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Coronavirus Threatens Life Among Amazonian Tribe As 15-Year-Old Coronavirus Patient Dies

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Coronavirus Threatens Life Among Amazonian Tribe As 15-Year-Old Coronavirus Patient Dies

A 15-year-old boy from an isolated Amazonian tribe who tested positive for Covid-19 has died, raising concerns among researchers about the coronavirus’ impact on indigenous people in Brazil.

According to Brazil’s Ministry of Health, the boy identified as Alvanei Xirixan, who is a Yanomami from the village of Rehebe on the Uraricoera River, died on Thursday, CNN reports.

He had been in the Intensive Care Unit (ICU) in Roraima General Hospital in Boa Vista, the capital of Roraima state, since April 3

Though CNN reported that the hospital has not revealed the cause of his death, Brazil’s health minister, Luiz Henrique Mandetta, during a press conference on Wednesday said that the boy had tested positive for Covid-19.

He said;

Today we had a confirmed case in the Yanomami, which concerns us a lot. This is a government concern for indigenous health.

Mandetta expressed that the government plans to build a field hospital for tribes that are vulnerable to contagion as it is extremely concerned about the Indigenous communities.

Anthropologists and health experts, however, warn that coronavirus could have devastating effects on Brazil’s 850,000 indigenous people, who are vulnerable to external diseases and whose lifestyle in tribal villages rules out social distancing.

The Yanomami live in the rainforests and mountains of northern Brazil and southern Venezuela, according to Survival International, an organization that seeks to protect indigenous rights.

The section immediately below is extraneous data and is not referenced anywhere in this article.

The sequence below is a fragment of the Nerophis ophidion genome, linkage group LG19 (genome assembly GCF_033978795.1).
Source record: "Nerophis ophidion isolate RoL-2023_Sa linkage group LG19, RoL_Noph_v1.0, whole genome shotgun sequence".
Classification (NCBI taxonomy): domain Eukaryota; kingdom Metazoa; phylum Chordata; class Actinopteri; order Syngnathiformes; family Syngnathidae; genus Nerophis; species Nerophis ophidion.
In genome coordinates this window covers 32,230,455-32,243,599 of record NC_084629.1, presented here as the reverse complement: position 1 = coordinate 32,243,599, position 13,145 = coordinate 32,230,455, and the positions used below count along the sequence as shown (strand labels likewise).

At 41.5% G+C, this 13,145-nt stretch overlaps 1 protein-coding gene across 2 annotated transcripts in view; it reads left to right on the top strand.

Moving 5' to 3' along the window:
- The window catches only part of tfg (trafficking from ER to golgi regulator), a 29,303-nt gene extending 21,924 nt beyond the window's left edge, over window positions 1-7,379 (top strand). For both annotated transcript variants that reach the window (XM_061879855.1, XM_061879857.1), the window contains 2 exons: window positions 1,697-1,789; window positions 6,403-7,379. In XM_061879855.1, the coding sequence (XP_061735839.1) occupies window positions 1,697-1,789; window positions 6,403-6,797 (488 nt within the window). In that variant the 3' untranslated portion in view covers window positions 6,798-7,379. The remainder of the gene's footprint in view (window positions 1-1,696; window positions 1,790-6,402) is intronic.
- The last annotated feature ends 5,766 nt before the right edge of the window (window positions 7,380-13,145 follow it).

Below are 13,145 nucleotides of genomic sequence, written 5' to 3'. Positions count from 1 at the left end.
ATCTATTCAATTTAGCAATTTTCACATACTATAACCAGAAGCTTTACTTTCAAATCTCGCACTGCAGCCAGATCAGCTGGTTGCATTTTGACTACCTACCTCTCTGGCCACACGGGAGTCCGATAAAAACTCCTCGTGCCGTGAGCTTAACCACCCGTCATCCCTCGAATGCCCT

More than 26,000 Yanomami live on Brazil‘s border with Venezuela on a reservation the size of Portugal. Their lands have been invaded for years by thousands of illegal gold miners who brought measles and other illnesses fatal to the tribe.

Another organization, Socio-Environmental Institute (ISA) said the virus had spread among the Yanomami through miners who had illegally entered indigenous territory.

ISA, in a statement on its website, said;

Today, without a doubt, the main vector for the spread of COVID-19 inside the Yanomami Indigenous Territory is the more than 20,000 illegal miners that go in and out of the territory without any control.

It explained that;

The Yanomami, as many other indigenous people, are among the groups most vulnerable to the impacts of COVID-19 and should be urgently protected, under the risk of genocide with the complicity of the Brazilian State.

Reports say the villagers with coronavirus symptoms were being isolated and test kits were rushed to the reservation.

The Association of the Indigenous People of Brazil (APIB) said the boy was the third indigenous person to die of Covid-19 now sweeping Brazil with force.

Two previous deaths were of Indigenous people who were living in urban areas, including an 87-year-old woman in Para state and man in Manaus.

Brazil has recorded more than 20,964 confirmed cases of Covid-19 and more than 1,141 deaths as of Sunday, according to Worldometers.

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